JG:  We met a little bit over three years ago in LA.  Josh is British, Trev is a native and I’m from France.  It was cool that we got to meet in LA with so many musicians doing what we love to do.  We just found ourselves going to a session.  Trev and Josh built just a killer rock instrumental and they were looking for a singer.  Trev and I were following each other on Instagram and we had bumped into each other on the club scene in LA.  He thought I’d might be a good fit.  He just hit me up on Instagram, but I wasn’t doing rock at the time and I never thought I’d be going into a rock band.  But it sounded so good.  I thought that these guys are on the next level and then we really just met for real, in the studio for that vocal session.  The result was cool, we weren't a band at the time, it was just the one song.  But the more we wrote, the more we felt the chemistry.  Then we played a few shows in town for friends.  Then it was pretty clear that we should commit to this project.  At the time it was called ZFG, the song that they gave me was called “Zero Fuck’s Given.” so for a band name, we just went with that.  


GD:  So you were born in France and came to the US about five years ago, who were some of your musical influences growing up?


JG:  Actually a little longer than that.  July 4, 2008 was when I landed. It’s been twelve years now.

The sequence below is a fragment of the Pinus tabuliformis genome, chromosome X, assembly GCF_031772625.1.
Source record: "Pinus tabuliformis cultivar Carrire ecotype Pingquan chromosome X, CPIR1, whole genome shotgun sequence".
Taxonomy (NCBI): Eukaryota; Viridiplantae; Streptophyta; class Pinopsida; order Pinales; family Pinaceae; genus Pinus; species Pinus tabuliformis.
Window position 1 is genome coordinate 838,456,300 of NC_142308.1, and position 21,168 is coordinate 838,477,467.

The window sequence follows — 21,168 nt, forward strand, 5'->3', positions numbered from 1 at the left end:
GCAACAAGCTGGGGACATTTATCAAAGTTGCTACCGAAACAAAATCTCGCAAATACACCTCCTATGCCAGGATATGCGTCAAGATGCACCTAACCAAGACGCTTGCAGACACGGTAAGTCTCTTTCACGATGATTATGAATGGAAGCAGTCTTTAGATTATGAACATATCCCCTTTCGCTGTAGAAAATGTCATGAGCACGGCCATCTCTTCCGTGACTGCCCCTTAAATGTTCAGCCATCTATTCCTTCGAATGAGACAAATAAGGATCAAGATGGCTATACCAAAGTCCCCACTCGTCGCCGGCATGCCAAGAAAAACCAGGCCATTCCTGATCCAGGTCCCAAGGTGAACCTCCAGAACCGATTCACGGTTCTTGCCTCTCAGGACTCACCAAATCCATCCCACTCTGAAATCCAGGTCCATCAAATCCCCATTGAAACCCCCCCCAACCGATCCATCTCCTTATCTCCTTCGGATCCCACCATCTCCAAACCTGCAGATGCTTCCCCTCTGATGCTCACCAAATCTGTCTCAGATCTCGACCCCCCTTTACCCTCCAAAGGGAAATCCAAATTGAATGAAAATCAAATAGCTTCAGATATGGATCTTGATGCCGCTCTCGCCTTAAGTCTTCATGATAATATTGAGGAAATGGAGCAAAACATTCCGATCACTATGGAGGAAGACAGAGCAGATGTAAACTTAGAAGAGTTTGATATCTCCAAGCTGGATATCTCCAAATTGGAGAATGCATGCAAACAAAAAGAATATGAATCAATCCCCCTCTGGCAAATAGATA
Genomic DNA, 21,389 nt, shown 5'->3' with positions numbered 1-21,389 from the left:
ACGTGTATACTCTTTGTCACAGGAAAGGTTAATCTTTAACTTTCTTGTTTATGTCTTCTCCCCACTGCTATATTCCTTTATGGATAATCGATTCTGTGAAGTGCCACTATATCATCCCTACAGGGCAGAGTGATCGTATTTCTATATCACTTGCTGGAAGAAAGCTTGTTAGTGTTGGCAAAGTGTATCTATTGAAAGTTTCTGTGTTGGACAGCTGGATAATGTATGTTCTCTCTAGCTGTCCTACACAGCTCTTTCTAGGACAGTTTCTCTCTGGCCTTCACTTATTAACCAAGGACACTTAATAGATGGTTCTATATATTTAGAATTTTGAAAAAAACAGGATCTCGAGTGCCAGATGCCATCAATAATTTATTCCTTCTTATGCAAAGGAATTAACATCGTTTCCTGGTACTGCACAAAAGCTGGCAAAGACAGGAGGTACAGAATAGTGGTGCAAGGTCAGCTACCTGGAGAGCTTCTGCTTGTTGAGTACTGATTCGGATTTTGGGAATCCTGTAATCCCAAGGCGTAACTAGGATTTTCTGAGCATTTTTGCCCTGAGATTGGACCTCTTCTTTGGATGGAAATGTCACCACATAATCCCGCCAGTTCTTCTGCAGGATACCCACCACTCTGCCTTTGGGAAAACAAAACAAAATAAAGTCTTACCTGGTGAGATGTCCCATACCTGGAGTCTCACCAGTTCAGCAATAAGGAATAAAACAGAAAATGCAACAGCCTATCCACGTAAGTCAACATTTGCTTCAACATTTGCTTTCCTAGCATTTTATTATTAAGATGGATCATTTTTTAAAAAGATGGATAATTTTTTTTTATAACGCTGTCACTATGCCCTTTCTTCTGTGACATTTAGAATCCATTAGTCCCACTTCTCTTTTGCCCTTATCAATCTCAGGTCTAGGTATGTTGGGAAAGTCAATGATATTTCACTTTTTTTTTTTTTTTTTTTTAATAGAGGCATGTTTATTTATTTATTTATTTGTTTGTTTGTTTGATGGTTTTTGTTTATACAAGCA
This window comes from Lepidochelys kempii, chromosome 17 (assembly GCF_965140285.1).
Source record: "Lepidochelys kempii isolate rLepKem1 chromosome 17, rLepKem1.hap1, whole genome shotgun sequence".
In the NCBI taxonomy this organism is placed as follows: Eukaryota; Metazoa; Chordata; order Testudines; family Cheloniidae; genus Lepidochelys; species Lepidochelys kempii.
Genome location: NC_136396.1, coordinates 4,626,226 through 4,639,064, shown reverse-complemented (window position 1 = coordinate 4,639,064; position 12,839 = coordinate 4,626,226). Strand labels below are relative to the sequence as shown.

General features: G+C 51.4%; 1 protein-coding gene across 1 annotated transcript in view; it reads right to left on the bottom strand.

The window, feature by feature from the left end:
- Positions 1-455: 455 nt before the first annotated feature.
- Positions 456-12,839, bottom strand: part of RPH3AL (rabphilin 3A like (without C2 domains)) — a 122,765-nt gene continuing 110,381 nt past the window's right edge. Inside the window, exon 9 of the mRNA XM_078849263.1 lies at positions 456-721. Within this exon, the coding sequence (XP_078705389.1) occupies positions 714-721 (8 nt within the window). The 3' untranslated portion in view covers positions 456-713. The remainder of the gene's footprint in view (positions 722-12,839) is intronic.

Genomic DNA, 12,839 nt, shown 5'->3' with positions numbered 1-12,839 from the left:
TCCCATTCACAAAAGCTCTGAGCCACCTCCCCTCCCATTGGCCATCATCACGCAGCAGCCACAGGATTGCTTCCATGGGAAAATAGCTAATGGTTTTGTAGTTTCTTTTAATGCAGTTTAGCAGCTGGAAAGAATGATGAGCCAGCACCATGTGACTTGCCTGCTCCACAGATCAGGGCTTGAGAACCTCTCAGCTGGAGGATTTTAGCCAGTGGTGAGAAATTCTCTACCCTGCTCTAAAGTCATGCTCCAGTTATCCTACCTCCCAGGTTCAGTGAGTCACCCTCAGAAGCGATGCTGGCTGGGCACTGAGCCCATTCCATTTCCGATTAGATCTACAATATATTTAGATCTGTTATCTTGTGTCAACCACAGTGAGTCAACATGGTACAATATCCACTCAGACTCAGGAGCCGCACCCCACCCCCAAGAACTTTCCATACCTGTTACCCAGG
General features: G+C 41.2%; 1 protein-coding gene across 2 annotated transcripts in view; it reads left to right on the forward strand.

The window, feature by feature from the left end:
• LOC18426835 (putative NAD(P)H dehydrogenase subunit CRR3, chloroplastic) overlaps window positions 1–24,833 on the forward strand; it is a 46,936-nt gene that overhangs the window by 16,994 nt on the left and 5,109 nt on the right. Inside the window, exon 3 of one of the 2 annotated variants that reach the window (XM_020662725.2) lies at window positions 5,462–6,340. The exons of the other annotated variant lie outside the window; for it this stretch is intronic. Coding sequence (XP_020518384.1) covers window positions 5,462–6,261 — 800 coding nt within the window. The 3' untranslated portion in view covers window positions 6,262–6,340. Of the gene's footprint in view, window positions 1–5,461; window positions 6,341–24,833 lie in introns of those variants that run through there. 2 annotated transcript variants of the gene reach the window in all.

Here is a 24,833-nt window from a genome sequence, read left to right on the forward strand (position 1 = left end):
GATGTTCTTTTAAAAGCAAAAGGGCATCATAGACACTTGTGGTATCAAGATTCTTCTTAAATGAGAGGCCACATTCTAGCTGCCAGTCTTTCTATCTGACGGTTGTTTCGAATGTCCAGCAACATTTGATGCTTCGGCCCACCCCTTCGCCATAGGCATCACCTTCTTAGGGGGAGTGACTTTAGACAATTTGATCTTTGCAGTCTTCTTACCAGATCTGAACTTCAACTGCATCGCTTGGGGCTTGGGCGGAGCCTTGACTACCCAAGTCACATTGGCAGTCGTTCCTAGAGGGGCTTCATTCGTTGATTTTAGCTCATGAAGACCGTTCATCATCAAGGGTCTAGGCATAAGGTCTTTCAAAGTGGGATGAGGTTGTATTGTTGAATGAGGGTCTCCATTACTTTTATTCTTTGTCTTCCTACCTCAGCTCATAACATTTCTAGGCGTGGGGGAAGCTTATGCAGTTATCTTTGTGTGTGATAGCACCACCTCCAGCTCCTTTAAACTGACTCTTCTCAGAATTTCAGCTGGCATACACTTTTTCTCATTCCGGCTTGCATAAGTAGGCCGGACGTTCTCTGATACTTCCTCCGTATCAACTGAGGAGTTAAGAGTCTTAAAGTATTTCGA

I love Michael Jackson.  Johnny Hallyday, he was like the French Elvis.  That was the first concert I went to when I was five years old.  That was my first connection to wanting to be that guy on stage.  I had the French music, but it was with an  American influence.  He brought American music to France.  I love Jamiroquai.  Just that groovy, funky stuff.  I love Motown and reggae. As soon as I discovered Bob Marley, I put it on my iPod and I couldn’t put it down.  Then the Doors, Led Zeppelin.  When I moved to America, I found the rock and the grunge.  I discovered Pearl Jam.  But Michael Jackson is still at the top of the list. 


GD:  Do you play any instruments?


JG:  Yeah, I play guitar.  I’m not a guitar hero type of player.  More singer-songwriter and enough to write songs and accompany myself.  Recently bass and drums have been an absolute blast.  I need to get on the drums at least once a day.  I just want to become a better musician.  If you can learn another instrument, it will make your main instrument get on another level. 


GD:  When did you realize that you could sing?


JG:  I was still a boy.  I was around ten, I had done vocal lessons for a few years.  My mom knew it before I did.  She was the one who paid for my vocal lessons.  Then I had made it to the conservatory of Leon and that’s when I was certified to be a singer.


GD:  How are French audiences differ from American audiences?